In June 2022, the U.S. Supreme Court overturned Roe v. Wade, which had established a fundamental right to abortion and rejected the argument that fetuses had rights and may be treated as separate constitutional persons. In the past, when cases criminalizing pregnancy outcomes were challenged and appealed, the majority of state appellate decisions held that the prosecutions were unlawful based on principles established in Roe, with several explicitly referencing its language.

Without Roe, we can only expect more of these prosecutions to go unchecked. And now, state laws establishing “fetal personhood” have a greater and wide-ranging impact on everything from criminalizing pregnancy to accessing IVF and other reproductive health care.

Below, you’ll find information regarding state laws establishing “fetal personhood,” criminal feticide statutes, and laws that allow for the civil commitment of pregnant people for suspected, actual, or past substance use.

At Pregnancy Justice, we strive to make information available and accessible to all those in need, but for specific legal questions, we advise you to reach out to an attorney, or to contact us for more information.

Fetal Personhood Established by Law or Judicial Decision

Last updated: 06/12/2024


Fetal personhood laws grant fetuses — and in some cases embryos, and fertilized eggs — the same legal rights and status given to born people, such as the right to life. However, fetal personhood and pregnant people’s personhood cannot coexist. When fetal personhood is fully actualized, it fundamentally changes the legal rights and status of all pregnant people, opening up the door to criminalization, surveillance, and obstetric violence.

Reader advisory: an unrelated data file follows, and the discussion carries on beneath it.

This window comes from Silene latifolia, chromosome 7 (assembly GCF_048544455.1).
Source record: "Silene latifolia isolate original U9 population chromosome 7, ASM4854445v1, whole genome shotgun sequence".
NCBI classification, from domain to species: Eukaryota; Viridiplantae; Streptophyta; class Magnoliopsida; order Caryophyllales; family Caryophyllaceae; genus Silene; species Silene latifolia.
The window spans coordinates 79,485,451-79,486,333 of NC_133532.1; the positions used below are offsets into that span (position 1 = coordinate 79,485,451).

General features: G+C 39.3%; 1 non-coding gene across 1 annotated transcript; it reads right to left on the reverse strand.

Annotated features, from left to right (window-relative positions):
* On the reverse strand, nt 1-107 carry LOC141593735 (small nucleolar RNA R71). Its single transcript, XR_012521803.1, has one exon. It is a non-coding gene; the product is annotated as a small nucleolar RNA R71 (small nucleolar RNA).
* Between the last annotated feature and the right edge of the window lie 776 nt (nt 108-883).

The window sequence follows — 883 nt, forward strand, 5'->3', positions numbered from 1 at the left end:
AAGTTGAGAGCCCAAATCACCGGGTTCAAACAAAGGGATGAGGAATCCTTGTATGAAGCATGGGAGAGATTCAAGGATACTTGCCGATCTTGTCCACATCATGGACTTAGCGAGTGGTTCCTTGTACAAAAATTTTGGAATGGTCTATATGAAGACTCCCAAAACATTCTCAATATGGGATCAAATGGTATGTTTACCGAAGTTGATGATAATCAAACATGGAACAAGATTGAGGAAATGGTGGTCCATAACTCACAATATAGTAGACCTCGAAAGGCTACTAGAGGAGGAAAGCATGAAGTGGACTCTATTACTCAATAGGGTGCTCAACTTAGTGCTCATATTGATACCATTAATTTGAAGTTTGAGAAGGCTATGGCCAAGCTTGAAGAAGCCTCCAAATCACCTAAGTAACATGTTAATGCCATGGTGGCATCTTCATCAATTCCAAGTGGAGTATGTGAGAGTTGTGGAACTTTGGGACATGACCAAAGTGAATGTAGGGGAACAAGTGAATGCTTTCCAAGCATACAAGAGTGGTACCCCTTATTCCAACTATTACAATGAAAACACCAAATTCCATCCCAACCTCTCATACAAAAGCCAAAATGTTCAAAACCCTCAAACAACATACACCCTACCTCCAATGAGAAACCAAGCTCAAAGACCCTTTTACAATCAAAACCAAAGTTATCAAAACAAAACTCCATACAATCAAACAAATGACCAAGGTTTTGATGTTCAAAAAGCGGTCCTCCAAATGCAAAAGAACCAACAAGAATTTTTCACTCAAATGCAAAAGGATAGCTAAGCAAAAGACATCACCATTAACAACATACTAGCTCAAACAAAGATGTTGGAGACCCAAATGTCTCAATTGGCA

Currently, 18 states have established fetal personhood by law or judicial decision to apply to criminal law or both criminal and civil laws.

Want to learn more? Read our report.

Criminal Feticide Established by Law

Last updated: 06/12/2024


Criminal feticide, or fetal homicide, refers to a type of law that authorizes homicide (murder) charges for “causing” a pregnancy loss such as miscarriage or stillbirth. Originally championed as a way to protect pregnant people from violence caused by another person, feticide laws have been manipulated to criminalize people for the loss of their own pregnancy and indirectly normalize the concept of fetal personhood.

Feticide laws have also encouraged the expanded application of other criminal laws to pregnancy. Currently, there are 38 states that could authorize homicide charges to be brought for causing the loss of a pregnancy, even if they have not already.


Want to learn more? Read our report.

Civil Commitment Laws: Substance Use & Pregnancy

Last updated: 03/28/2023


Court-ordered civil commitment laws authorize state courts to commit a pregnant person to substance use treatment without their consent, under the guise of fetal protection. There are two ways a person can be committed for substance use during pregnancy: by an emergency order or by court order. Emergency commitments are typically shorter and made by an administrator of a mental health facility, whereas court-ordered commitments are typically for a longer period of time.

Currently, five states authorize state courts to commit a pregnant person to substance use treatment without their consent.

Want to learn more? Read our fact sheet on Wisconsin’s Act 292 law.

View Pregnancy Criminalization